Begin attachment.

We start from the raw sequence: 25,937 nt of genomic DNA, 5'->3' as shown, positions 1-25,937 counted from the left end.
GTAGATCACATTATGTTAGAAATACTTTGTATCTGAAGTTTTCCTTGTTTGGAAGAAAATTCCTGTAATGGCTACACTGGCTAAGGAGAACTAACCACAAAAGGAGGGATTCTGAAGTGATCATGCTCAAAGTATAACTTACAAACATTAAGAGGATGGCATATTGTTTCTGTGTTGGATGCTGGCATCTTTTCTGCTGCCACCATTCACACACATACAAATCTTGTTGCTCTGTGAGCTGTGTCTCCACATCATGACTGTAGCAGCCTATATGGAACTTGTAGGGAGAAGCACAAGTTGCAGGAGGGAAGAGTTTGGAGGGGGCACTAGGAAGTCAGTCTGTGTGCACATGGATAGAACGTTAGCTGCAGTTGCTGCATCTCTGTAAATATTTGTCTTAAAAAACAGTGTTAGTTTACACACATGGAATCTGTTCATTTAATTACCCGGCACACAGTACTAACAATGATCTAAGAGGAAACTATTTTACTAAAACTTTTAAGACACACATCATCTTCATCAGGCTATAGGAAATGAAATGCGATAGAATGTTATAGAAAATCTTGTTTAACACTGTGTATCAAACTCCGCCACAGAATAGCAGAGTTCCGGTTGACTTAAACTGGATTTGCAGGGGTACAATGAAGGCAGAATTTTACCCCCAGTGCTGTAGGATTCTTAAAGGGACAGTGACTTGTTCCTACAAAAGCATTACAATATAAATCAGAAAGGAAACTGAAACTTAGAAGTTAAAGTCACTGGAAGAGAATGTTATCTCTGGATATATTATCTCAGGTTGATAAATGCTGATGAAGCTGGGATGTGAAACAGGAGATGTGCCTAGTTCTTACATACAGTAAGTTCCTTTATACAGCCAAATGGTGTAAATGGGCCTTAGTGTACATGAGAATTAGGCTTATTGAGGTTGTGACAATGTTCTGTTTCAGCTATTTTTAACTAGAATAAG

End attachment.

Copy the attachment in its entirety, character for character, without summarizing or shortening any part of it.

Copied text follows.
We start from the raw sequence: 25,937 nt of genomic DNA, 5'->3' as shown, positions 1-25,937 counted from the left end.
GTAGATCACATTATGTTAGAAATACTTTGTATCTGAAGTTTTCCTTGTTTGGAAGAAAATTCCTGTAATGGCTACACTGGCTAAGGAGAACTAACCACAAAAGGAGGGATTCTGAAGTGATCATGCTCAAAGTATAACTTACAAACATTAAGAGGATGGCATATTGTTTCTGTGTTGGATGCTGGCATCTTTTCTGCTGCCACCATTCACACACATACAAATCTTGTTGCTCTGTGAGCTGTGTCTCCACATCATGACTGTAGCAGCCTATATGGAACTTGTAGGGAGAAGCACAAGTTGCAGGAGGGAAGAGTTTGGAGGGGGCACTAGGAAGTCAGTCTGTGTGCACATGGATAGAACGTTAGCTGCAGTTGCTGCATCTCTGTAAATATTTGTCTTAAAAAACAGTGTTAGTTTACACACATGGAATCTGTTCATTTAATTACCCGGCACACAGTACTAACAATGATCTAAGAGGAAACTATTTTACTAAAACTTTTAAGACACACATCATCTTCATCAGGCTATAGGAAATGAAATGCGATAGAATGTTATAGAAAATCTTGTTTAACACTGTGTATCAAACTCCGCCACAGAATAGCAGAGTTCCGGTTGACTTAAACTGGATTTGCAGGGGTACAATGAAGGCAGAATTTTACCCCCAGTGCTGTAGGATTCTTAAAGGGACAGTGACTTGTTCCTACAAAAGCATTACAATATAAATCAGAAAGGAAACTGAAACTTAGAAGTTAAAGTCACTGGAAGAGAATGTTATCTCTGGATATATTATCTCAGGTTGATAAATGCTGATGAAGCTGGGATGTGAAACAGGAGATGTGCCTAGTTCTTACATACAGTAAGTTCCTTTATACAGCCAAATGGTGTAAATGGGCCTTAGTGTACATGAGAATTAGGCTTATTGAGGTTGTGACAATGTTCTGTTTCAGCTATTTTTAACTAGAATAAG